The Value of Personal Information
In operational terms, the CCPA may prompt some businesses to specify the value of the personal data they collect from each consumer. This opens up numerous intriguing questions: How much is an email address worth? What about a phone number or home address? What is the relative value of other types of personal information that are mentioned in Section 1798.140 the law, such as a person’s “preferences, characteristics, psychological trends, … predispositions, behavior, attitudes, intelligence, abilities, and aptitudes”? If businesses do decide to offer financial incentives to customers to collect their personal information, it will be interesting to see how and by what means they price this information.
Read our other blogs in this series on Complying with the California Consumer Privacy Act in 5 (more or less) Not So Easy Steps:
Robert E. Braun is the co-chair of the Cybersecurity and Privacy Law Group at Jeffer Mangels Butler & Mitchell LLP. Bob helps clients to develop and implement privacy and information security policies, negotiate agreements for technologies and data management services, and comply with legal and regulatory requirements. He helps clients to develop and implement data breach response plans, and he and his team respond quickly to clients’ needs when a data breach occurs. Contact Bob at RBraun@jmbm.com or +1 310.785.5331.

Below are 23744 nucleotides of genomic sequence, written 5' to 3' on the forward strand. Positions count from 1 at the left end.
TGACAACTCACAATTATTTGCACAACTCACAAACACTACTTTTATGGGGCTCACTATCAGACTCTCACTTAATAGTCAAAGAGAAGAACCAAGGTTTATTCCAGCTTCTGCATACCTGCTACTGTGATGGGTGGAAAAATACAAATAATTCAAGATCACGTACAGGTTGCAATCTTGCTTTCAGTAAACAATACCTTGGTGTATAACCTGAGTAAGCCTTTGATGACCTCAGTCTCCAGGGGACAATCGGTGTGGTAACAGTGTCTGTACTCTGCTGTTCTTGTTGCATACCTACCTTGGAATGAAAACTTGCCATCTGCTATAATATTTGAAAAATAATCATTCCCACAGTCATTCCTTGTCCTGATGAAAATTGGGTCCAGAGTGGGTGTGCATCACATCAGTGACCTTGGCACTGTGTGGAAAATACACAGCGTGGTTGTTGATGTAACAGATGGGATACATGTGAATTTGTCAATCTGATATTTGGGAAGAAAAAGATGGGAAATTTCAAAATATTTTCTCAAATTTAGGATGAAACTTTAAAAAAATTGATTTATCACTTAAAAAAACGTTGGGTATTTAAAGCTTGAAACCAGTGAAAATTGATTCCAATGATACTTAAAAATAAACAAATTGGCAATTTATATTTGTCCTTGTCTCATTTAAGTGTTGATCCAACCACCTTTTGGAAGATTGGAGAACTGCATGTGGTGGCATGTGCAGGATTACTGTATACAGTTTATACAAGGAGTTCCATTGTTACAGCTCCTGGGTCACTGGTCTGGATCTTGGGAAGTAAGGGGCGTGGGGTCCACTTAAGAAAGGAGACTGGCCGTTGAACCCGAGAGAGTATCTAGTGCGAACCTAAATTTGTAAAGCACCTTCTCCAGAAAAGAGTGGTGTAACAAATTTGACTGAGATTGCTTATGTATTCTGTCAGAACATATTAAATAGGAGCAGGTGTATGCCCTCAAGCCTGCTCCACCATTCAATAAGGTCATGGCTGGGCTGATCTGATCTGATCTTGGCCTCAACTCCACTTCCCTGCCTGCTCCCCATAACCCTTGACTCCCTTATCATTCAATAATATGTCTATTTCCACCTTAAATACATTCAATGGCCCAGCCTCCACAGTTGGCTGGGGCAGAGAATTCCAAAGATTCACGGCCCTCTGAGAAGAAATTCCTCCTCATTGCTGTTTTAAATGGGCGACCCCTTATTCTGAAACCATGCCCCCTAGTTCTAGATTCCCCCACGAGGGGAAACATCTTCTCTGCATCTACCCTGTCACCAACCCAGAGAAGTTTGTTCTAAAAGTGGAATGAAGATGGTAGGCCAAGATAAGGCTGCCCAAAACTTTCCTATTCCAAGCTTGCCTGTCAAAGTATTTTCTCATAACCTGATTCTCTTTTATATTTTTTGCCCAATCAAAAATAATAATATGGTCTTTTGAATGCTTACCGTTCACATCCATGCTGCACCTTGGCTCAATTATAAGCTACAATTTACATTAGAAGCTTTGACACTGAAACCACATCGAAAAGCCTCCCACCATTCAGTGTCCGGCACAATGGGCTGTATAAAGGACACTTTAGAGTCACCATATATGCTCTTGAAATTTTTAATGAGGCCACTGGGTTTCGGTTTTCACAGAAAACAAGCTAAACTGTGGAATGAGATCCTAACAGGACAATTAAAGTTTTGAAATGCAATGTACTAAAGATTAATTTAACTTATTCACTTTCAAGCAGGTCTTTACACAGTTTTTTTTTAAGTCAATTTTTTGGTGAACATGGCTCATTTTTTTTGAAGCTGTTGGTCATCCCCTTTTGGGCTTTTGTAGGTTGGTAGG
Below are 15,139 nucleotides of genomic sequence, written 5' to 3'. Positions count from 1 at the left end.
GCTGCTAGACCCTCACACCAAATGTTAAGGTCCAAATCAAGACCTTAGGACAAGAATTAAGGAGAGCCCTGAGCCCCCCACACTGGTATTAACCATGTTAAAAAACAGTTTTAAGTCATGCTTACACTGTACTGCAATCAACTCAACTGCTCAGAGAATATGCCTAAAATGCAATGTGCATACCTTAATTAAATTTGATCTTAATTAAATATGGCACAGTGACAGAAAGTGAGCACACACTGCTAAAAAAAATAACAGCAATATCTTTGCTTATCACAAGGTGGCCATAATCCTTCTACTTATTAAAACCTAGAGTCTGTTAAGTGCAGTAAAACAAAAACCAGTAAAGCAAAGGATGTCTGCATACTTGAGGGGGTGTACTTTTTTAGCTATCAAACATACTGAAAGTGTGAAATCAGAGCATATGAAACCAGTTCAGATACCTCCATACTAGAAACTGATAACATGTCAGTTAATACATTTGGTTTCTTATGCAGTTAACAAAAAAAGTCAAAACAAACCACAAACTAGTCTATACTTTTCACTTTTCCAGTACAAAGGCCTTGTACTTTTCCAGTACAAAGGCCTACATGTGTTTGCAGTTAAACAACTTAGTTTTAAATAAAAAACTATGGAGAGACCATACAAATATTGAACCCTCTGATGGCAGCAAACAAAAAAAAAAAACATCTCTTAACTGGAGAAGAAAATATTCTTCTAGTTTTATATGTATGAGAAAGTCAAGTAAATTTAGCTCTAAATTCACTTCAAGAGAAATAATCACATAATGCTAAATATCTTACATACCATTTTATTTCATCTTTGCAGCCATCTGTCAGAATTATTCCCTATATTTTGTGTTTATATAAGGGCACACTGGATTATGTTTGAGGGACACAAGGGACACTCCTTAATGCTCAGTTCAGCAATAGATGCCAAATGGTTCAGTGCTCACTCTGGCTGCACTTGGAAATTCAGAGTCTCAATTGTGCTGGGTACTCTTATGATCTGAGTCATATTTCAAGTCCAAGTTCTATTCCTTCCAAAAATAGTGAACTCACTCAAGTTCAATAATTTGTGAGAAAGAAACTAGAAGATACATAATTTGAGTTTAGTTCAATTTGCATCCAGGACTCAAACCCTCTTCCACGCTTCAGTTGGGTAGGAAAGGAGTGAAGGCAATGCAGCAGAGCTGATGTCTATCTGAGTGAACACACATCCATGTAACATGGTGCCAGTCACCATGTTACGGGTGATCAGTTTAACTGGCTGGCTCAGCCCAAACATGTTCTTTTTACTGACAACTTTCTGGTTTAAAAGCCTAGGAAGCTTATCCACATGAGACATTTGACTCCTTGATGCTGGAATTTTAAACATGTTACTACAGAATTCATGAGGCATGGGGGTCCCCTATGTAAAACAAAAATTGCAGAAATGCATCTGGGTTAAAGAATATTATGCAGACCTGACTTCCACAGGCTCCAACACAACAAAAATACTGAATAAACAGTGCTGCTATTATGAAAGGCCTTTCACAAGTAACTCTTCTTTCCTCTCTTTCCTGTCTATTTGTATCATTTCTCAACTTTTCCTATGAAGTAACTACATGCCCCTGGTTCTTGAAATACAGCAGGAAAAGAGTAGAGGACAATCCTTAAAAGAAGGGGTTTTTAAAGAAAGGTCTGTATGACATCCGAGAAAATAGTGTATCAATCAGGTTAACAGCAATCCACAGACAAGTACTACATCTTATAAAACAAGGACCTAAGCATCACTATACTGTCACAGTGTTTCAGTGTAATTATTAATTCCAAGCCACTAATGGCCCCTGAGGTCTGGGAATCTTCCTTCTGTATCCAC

JMBM’s Cybersecurity and Privacy Group counsels clients in a wide variety of industries, including accounting firms, law firms, business management firms and family offices, in matters ranging from development of cybersecurity strategies, creation of data security and privacy policies, responding to data breaches and regulatory inquiries and investigations, and crisis management. The Cybersecurity and Privacy Group uses a focused intake methodology that permits clients to get a reliable sense of their cybersecurity readiness and to determine optimal, client-specific approaches to cybersecurity.